Yet another supernova

Just when you’d given up hope of another starburst, a third type comes along unannounced! This third class of previously unidentified supernova could help explain some anomalous observations in the night sky and even how our bodies come to contain so much calcium.

Until recently, astronomers had assumed there were just two types of supernovae. The first two types of supernova are either hot, young giants that explode on to the scene violently as they collapse under their own weight, or old, dense white dwarves (type a1) that undergo a thermonuclear explosion to briefly add their light to the night sky.

However, a third class appeared in telescope images in early January, 2005 and scientists, seeing that it had recently begun the process of exploding, started collecting and combining data from different telescope sites around the world, measuring both the amount of material thrown off in the explosion and its chemical composition.

Avishay Gal-Yam and colleagues at the Weizmann Institute in Israel and teams in Canada, Chile, Italy, UK, and USA, soon realised that the new supernova was neither old and dense nor young and hot.

There was too little material being ejected by the 2005 supernova for it to be an exploding giant, but its remote location from stellar nurseries suggested it was old. Moreover, its chemical makeup did not match the second type of supernova. The scientists turned to a computer simulation to see if they could figure out what kind of stellar processes could give rise to this anomalous kind of starburst.

Type Ia supernovae are primarily composed of carbon and oxygen as seen in their spectra, but the newly discovered supernova has unusually high levels of calcium and titanium which derive from nuclear reactions of helium not carbon and oxygen. However, the astronomers were initially at a loss to explain the source of the helium. Their simulations suggested that a pair of white dwarves might have been involved, with one assimilating helium from the other. When the thief star’s helium load rises past a certain point, the explosion occurs. “The donor star is probably completely destroyed in the process, but we’re not quite sure about the fate of the thief star,” says Gal-Yam.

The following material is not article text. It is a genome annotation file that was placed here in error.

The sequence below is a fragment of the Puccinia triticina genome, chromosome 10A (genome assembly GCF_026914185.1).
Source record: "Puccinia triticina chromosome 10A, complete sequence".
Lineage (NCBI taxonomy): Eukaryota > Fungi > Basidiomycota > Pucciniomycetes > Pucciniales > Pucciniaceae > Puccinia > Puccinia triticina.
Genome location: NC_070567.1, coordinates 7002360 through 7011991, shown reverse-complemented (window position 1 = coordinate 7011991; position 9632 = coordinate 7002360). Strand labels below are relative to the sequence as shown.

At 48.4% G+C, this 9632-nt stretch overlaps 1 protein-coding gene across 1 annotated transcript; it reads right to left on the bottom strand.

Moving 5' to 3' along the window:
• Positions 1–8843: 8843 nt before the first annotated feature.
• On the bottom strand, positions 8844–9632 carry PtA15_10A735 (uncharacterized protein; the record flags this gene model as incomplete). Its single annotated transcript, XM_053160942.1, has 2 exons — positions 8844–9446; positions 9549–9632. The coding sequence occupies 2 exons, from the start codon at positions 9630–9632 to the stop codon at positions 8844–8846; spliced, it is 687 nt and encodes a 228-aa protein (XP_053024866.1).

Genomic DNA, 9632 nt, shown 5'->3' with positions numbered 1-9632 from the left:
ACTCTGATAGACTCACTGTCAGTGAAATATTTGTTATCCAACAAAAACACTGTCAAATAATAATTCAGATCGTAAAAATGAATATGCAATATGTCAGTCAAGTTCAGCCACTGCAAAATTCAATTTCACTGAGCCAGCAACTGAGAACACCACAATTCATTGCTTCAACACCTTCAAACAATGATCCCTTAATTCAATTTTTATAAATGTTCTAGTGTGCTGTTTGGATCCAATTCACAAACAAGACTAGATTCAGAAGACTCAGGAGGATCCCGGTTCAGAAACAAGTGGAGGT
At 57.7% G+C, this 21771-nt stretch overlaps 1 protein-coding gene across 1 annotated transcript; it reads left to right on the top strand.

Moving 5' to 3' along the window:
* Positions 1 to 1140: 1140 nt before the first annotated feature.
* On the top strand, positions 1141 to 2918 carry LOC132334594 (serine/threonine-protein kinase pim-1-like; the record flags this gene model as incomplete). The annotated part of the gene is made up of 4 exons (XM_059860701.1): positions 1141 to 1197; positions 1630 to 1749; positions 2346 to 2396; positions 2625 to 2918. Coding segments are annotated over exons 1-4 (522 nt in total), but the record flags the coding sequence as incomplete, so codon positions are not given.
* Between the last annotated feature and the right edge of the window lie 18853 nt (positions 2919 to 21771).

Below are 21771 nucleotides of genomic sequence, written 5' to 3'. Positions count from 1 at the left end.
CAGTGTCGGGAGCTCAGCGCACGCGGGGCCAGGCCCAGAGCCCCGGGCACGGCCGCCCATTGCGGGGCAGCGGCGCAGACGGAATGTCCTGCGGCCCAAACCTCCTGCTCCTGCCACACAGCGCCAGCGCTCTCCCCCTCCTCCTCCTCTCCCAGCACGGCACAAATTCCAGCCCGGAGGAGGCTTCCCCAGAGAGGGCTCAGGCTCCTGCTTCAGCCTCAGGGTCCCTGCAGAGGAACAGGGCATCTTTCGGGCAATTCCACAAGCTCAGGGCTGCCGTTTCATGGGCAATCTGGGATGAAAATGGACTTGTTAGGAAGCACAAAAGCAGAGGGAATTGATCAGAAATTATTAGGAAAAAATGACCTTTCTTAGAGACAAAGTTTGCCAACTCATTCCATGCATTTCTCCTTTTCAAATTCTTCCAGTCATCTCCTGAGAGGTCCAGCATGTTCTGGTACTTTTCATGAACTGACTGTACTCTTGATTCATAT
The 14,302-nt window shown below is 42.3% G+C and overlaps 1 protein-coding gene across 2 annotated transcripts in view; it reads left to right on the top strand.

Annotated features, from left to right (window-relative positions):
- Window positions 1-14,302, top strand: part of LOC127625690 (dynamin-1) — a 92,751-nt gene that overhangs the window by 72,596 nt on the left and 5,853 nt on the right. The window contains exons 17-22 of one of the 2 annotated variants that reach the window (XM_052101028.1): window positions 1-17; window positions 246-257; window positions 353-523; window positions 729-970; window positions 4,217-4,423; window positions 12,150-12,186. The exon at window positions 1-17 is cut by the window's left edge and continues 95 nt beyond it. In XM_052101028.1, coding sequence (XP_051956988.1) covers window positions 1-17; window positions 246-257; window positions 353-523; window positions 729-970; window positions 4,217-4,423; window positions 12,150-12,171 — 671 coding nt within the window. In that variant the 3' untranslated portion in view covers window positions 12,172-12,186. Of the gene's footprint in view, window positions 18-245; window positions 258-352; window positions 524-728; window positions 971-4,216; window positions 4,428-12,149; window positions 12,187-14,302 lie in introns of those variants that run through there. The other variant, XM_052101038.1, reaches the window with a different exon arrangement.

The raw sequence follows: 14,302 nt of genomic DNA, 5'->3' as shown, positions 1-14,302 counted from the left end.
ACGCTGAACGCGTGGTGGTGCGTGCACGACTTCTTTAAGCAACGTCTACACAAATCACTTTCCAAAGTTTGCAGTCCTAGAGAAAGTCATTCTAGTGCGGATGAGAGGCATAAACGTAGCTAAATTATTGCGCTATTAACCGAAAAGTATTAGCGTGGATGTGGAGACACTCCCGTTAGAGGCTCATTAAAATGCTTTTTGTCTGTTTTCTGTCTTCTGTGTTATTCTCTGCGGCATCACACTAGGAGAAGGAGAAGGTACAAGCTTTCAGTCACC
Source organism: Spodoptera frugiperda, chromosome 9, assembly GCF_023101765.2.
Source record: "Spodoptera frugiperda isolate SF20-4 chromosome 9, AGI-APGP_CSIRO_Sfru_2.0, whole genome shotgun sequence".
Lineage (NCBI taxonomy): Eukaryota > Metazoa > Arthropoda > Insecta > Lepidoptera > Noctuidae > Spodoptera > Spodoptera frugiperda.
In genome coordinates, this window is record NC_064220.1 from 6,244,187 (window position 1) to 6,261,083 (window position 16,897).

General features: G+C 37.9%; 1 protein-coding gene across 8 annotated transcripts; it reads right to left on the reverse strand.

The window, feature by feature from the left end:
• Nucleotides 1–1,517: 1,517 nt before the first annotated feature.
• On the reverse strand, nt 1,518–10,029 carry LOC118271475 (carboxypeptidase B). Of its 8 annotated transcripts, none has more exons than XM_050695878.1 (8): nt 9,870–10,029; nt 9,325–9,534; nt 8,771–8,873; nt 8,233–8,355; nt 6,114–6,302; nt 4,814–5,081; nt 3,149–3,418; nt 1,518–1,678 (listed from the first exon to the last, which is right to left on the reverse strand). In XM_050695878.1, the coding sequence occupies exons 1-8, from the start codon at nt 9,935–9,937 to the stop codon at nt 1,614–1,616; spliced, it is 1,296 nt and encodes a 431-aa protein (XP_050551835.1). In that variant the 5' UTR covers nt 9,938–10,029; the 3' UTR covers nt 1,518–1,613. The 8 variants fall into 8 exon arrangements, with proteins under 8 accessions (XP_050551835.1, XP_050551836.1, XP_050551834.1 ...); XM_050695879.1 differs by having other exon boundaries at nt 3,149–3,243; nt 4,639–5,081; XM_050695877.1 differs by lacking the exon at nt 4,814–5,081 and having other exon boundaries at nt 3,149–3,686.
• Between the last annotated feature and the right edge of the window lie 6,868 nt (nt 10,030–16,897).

Helium theft may have led to a third class of supernova that gives rise to the calcium in your bones and the titanium in a replacement hip! (Credit: Gal-Yam, Weizmann Institute of Science.

These new supernovae are relatively dim, so may not be as rare as they at first seem. This might explain why calcium is so prevalent in the universe and so in life on earth. The existence of radioactive titanium from these supernovae might also preclude the need for exotic explanations, such as invoking dark matter, of positrons at the heart of our galaxy. “Dark matter may or may not exist,” says Gal-Yam, “but these positrons are perhaps just as easily accounted for by the third type of supernova.”


Avishay Gal-Yam homepage

Tubes in space

Carbon nanotubes form in space but use a metal-free chemistry until now unavailable to chemists on Earth. The discovery is a surprising outcome of laboratory experiments designed by Joseph Nuth at NASA’s Goddard Space Flight Center, in Greenbelt, Maryland, and his colleagues. They were hoping to understand how carbon atoms are recycled in stellar nurseries, the regions of space where stars and planets are born, but the finding could have applications in nanotechnology, as well as help explain some characteristics of supernovae.

Writing in the journal Astrophys J Lett, Nuth and colleagues explain how astrochemistry makes carbon nanotubes without requiring a metal catalyst. Nanotubes are produced, they say, when graphite dust particles are exposed to a mixture of carbon monoxide and hydrogen gases, conditions that exist in interstellar space.